I think there's something to be learned from that. Something we can think about in our poems. The great works work on the page, in the hear, and in the mouth. They look different from different perspectives, mean different things at each reading and for each reader. Which teaches us: Consider musicality. Consider meaning. Permit ambiguity. Let there be fun.

Let the cat in when your mother is out.

Saturday, November 06, 2010

An Arty Weekend in Hoboken

If you're loitering between the tunnels this weekend, please stop into the Monroe Arts Center on Saturday for an all-afternoon coffeehouse with short features throughout the day by Siobhan Barry, Wafa Al-Rimawi, Joel Allegretti, Sharon Lynn Griffiths, and Mark Brunetti; there will be some terrific musical performances also. This is all part of the Hoboken Artists' Studio Tour weekend, and highlights the new home of The Theater Company at Monroe Arts Center. First performance is at noon, and the day runs until 5PM.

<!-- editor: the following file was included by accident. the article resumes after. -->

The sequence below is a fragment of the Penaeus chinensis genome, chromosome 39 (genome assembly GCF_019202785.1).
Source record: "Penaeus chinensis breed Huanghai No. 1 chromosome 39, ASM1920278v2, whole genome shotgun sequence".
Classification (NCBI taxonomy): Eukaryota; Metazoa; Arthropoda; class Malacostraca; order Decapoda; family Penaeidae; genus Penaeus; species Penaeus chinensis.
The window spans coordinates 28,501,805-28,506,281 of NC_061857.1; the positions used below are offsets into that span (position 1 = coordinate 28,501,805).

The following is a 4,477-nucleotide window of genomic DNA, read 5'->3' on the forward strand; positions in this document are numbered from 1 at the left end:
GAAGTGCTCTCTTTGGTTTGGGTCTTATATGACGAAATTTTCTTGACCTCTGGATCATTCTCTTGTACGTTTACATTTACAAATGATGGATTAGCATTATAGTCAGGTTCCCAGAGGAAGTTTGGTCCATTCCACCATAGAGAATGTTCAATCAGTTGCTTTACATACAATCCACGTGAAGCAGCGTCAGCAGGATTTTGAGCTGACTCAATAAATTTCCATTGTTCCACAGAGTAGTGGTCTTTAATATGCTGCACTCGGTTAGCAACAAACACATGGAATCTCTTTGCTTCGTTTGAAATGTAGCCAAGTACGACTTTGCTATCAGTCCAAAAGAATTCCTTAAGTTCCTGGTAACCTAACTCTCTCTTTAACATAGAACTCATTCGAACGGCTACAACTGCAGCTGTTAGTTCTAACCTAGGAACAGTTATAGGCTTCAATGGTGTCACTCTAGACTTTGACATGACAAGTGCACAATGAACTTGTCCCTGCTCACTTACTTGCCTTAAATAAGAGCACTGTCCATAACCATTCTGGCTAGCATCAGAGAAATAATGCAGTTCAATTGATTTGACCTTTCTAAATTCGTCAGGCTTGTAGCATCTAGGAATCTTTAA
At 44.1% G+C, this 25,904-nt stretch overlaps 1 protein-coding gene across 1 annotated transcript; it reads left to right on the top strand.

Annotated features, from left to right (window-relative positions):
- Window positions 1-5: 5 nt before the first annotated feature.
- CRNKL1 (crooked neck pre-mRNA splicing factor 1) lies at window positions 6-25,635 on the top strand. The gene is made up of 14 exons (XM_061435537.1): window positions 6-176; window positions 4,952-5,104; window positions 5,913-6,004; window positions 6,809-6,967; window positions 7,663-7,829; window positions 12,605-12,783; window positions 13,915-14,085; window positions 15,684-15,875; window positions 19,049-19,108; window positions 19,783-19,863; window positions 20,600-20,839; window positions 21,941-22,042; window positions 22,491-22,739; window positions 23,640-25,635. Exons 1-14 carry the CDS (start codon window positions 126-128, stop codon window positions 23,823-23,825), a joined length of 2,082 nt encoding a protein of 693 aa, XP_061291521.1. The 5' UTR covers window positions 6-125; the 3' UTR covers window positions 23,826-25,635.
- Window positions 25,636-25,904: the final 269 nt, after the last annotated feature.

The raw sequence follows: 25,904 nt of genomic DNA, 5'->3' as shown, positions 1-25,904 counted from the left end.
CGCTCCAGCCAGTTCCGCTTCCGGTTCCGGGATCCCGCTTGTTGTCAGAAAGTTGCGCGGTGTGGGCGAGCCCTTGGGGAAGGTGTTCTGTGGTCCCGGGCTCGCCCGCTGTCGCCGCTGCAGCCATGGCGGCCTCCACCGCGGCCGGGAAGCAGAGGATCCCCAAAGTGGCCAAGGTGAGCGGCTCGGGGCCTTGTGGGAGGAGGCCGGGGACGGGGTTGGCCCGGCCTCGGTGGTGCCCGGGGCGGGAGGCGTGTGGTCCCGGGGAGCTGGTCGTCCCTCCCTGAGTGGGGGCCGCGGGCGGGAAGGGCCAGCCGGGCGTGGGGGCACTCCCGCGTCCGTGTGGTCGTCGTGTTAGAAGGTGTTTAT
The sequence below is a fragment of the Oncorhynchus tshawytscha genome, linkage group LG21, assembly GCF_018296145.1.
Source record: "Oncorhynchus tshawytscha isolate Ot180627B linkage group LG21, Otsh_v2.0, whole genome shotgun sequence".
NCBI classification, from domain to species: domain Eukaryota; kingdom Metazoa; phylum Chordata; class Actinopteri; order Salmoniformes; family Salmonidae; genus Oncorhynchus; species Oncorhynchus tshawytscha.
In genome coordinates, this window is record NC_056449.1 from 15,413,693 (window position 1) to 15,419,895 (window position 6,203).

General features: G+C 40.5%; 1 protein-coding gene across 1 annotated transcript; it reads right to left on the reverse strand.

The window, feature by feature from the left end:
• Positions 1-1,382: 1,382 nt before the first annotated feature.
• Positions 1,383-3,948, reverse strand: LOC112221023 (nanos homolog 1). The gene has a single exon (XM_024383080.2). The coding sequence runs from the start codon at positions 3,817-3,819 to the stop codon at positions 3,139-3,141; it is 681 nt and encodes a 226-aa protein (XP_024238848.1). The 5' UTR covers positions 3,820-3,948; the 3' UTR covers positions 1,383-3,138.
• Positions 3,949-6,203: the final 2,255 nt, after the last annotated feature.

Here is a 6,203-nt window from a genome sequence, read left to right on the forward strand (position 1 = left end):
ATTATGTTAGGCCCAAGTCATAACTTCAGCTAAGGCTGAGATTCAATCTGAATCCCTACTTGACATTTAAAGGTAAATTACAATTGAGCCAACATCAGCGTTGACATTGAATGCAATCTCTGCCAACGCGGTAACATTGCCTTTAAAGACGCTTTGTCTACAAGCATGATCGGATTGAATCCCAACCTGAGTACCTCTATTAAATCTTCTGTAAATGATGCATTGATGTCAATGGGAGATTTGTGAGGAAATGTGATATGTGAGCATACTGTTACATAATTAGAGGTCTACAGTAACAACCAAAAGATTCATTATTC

Come back tomorrow to Symposia Bookstore to hear David Messineo and Tony Gruenewald in the November installment of the Spoken Word Series at 3PM. Tony is appearing with us for the first time, and series veteran David will be presenting something series fans haven't seen from him in past appearances, tailored to go with the tone of his latest book, Formal.

Monroe Center is at 720 Monroe Street, Symposia is at 510 Washington Street, and I hope to see you there!